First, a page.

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Friday, January 2, 2015

Human Subjects: Ethical Considerations in Criminal Justice Research

Human Subjects: Ethical Considerations in Criminal Justice Research

An overview of the National Institute of Health training on the use of human subjects in research begins by covering the history of ethical concerns; cases like the Tuskegee syphilis experiment brought extreme abuses in human experimentation to public attention, and ethical guidelines were established to prevent further abuses. The National Research Act of 1974 required the Federal government to regulate research conducted on human experiments, and set up a commission that produced the Belmont Report. The NIH training then moves into a discussion of the codes and regulations that were based on the Belmont Report. This discussion is based on understanding the HHS regulations involving risks to subjects and preventative measures, protection of vulnerable populations (such as pregnant women, children, and prisoners), and exemptions from the regulations. The focus of the training then identifies and explains the three principles of ethical human research. The first principle is “Respect For persons”; this involves two ideas. The first idea is that persons are treated as autonomous agents, and that persons with diminished agency are entitled to additional protection. The major consideration of “Respect for persons” is informed consent based on voluntariness, comprehension, and disclosure. The second principle to be discussed is “Beneficence”, which requires that the researcher “do no harm” and that research must maximize possible benefits and minimize possible harms, both to the participant and to the community. One issue that may arise during research is therapeutic misconception. Other issues discussed in regards to the principle of “Beneficence” are equipoise and the importance of the knowledge to be gained through research. The third principle is “Justice”, which is defined as treating individuals and groups fairly in bearing the burdens and receiving the benefits of research. This information is essential to researchers to improve their social science research primarily in that adherence to these standards will prevent public backlash against research, but also in the sense that the principle of “Beneficence” stresses that the knowledge to be gained must be important, and thus not wasting resources on “Golden Fleece Award” winners.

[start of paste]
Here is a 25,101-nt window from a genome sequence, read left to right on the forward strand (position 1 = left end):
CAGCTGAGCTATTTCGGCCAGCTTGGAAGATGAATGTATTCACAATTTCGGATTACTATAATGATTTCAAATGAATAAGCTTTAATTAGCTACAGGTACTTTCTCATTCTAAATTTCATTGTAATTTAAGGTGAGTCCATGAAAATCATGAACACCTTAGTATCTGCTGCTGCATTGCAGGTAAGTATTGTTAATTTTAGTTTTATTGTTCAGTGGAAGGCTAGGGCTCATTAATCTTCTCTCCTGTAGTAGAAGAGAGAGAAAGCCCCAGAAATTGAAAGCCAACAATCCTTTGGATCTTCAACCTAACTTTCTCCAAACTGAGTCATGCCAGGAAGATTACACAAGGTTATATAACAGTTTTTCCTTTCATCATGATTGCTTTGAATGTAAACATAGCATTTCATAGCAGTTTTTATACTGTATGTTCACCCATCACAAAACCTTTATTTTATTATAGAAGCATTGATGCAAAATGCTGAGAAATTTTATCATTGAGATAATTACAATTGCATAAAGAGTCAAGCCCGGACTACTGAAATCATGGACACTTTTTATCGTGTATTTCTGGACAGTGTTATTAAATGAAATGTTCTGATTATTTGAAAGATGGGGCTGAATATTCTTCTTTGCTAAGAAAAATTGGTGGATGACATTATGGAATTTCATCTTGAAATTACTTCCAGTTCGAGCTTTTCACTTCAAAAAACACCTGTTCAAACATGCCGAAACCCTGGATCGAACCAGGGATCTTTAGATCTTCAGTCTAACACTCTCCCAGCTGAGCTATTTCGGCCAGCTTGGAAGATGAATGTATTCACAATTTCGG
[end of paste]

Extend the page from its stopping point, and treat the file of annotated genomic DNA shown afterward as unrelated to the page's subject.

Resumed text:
A clear understanding of these standards should also prevent abuse and provide better research in the criminal justice field. One example of research that provided knowledge having bearing on the corrections field was the “Stanford Prison Experiment”, in which subjects played the roles of guards and prisoners. The experiment was able to provide some knowledge on the effects that power and lack of power held on the “guards” and “prisoners”, respectively. (Zimbardo, 2014) However, some conclusions regarding the prison system that the researchers came to were wrong in that applying their research directly on the the results of the experiment to the prison system, without replicating the prison system closely enough. Guards are trained in the prison system, and not selected on the basis of a coin toss, for one example. Another study conducted in the correctional field provides examples of ethical considerations in play. “The Concord Prison Experiment” is both an example of a study conducted on a vulnerable population and provides insight as to how to beneficence may affect subjects. Convicts in a maximum-security prison were treated with psilocybin as an adjunct to psychotherapy with the intent of reducing recidivism. This raises issues of possible harm to the subjects through drug reactions, possible benefit to the subject by reducing deviant acts, and possible benefit to the community by reducing crime. Although the study was deemed a “failure” (Doblin, 1999, para.45), it serves as a case to highlight the weighing of values to be judged on the principle of “Beneficence”.

Doblin,R. (1999/2000, Winter). Dr. Leary's Concord prison experiment: A 34 year follow-up study. Bulletin of the Multidisciplinary Association for Psychedelic Studies MAPS - Volume 9 Number 4. Retrieved July 5 from http://www.maps.org/news-letters/v09n4/09410con.bk.html

Zimbardo, P. (2014). Stanford Prison Experiment. Retrieved July 5 from http://www.prisonexp.org

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